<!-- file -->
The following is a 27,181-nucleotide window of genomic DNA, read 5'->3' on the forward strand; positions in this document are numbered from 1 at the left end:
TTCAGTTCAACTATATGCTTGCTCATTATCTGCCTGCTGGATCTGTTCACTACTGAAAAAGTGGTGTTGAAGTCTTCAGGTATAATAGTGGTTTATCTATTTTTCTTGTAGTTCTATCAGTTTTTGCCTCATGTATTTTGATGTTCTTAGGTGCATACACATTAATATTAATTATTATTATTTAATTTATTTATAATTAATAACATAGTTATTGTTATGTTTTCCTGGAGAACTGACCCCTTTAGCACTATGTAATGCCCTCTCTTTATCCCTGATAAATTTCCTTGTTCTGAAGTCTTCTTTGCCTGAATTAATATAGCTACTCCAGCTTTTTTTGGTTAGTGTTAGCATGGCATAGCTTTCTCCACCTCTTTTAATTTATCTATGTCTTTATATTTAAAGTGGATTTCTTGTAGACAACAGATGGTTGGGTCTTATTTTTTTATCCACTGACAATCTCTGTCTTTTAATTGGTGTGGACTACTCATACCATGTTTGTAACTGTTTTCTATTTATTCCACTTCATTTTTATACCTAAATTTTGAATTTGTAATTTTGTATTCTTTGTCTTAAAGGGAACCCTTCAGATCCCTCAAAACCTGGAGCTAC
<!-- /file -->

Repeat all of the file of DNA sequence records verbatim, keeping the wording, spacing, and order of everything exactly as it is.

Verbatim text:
The following is a 27,181-nucleotide window of genomic DNA, read 5'->3' on the forward strand; positions in this document are numbered from 1 at the left end:
TTCAGTTCAACTATATGCTTGCTCATTATCTGCCTGCTGGATCTGTTCACTACTGAAAAAGTGGTGTTGAAGTCTTCAGGTATAATAGTGGTTTATCTATTTTTCTTGTAGTTCTATCAGTTTTTGCCTCATGTATTTTGATGTTCTTAGGTGCATACACATTAATATTAATTATTATTATTTAATTTATTTATAATTAATAACATAGTTATTGTTATGTTTTCCTGGAGAACTGACCCCTTTAGCACTATGTAATGCCCTCTCTTTATCCCTGATAAATTTCCTTGTTCTGAAGTCTTCTTTGCCTGAATTAATATAGCTACTCCAGCTTTTTTTGGTTAGTGTTAGCATGGCATAGCTTTCTCCACCTCTTTTAATTTATCTATGTCTTTATATTTAAAGTGGATTTCTTGTAGACAACAGATGGTTGGGTCTTATTTTTTTATCCACTGACAATCTCTGTCTTTTAATTGGTGTGGACTACTCATACCATGTTTGTAACTGTTTTCTATTTATTCCACTTCATTTTTATACCTAAATTTTGAATTTGTAATTTTGTATTCTTTGTCTTAAAGGGAACCCTTCAGATCCCTCAAAACCTGGAGCTAC